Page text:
Continental Divide: The Values and Institutions of the United States and Canada

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Psychology Press, 1991 - Political Science - 337 pages
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Seymour Martin Lipset's highly acclaimed work explores the distinctive character of American and Canadian values and institutions. Lipset draws material from a number of sources: historical accounts, critical interpretations of art, aggregate statistics and survey data, as well as studies of law, religion and government. Drawing a vivid portrait of the two countries, Continental Divide represents some of the best comparative social and political research available.

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User Review  - JBGUSA - LibraryThing

Fascinating book. On the surface Canada and the U.S. are similar enough that people speak their names in the same breath. In fact there are startling and complex differences. Well worth the read. Read full review

Continental divide: the values and institutions of the United States and Canada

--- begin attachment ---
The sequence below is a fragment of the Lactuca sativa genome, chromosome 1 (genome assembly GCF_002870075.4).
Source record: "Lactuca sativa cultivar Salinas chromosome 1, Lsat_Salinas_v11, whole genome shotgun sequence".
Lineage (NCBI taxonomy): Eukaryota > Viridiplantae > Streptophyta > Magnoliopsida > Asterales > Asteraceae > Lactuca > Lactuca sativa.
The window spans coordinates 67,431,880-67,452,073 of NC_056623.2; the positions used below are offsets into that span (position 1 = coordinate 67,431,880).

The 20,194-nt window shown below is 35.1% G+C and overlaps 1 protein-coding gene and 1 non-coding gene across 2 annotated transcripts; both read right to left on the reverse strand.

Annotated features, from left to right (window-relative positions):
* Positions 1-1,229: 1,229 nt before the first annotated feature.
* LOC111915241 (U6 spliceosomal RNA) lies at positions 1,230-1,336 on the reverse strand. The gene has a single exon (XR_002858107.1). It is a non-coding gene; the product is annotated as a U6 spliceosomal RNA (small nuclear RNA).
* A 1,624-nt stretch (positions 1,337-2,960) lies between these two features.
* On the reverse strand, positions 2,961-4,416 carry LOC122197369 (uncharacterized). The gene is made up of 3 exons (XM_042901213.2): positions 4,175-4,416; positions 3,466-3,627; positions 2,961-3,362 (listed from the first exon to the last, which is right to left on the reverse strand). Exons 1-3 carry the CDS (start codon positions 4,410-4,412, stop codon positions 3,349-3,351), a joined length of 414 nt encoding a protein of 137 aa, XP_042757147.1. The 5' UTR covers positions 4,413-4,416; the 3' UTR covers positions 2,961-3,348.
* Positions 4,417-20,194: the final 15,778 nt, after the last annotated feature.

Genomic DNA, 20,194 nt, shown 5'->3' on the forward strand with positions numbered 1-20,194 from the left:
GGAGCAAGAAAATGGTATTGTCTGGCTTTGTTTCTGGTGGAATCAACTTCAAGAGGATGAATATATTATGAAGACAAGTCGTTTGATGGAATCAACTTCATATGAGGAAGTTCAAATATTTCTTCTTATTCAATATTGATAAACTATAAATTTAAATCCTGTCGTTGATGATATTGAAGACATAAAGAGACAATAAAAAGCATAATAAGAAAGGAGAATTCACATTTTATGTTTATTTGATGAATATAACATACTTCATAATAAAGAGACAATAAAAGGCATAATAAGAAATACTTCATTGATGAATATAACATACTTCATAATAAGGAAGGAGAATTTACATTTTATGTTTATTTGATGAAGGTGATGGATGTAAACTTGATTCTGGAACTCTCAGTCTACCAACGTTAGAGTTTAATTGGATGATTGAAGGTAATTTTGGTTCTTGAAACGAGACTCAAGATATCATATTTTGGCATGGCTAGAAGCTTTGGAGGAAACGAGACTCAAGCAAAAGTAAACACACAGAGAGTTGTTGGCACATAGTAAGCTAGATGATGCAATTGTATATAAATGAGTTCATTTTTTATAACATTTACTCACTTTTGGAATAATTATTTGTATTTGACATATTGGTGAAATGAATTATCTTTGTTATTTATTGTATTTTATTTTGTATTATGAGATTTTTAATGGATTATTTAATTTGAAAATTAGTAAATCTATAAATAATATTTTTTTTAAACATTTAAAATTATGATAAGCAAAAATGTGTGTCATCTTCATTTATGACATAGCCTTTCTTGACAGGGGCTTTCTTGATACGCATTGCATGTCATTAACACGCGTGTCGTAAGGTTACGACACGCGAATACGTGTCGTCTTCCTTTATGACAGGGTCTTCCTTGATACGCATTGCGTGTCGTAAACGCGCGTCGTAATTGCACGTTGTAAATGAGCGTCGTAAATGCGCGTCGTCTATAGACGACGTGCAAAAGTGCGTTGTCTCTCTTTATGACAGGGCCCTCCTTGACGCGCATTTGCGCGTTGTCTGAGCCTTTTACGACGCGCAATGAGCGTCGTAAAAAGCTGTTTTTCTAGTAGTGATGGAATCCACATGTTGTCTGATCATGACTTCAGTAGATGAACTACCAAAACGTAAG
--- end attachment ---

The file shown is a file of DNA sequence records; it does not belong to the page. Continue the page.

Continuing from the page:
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Lipset's main thesis is that the differences between the United States and Canada can be traced to their founding. The United States, the revolutionary nation, was founded on the principles of "life ... Read full review


The Introduction
Canadian Perspectives
Economic Behavior and Culture
Government Welfare and Philanthropy
Social Stratification Trade Unions and Politics
JO Mosaic and Melting Pot

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About the author (1991)

Seymour Martin Lipset was professor emeritus of public policy at George Mason University and a senior fellow at the Hoover Institution. He was past president of both the American Political Science Association and the American Sociological Association.

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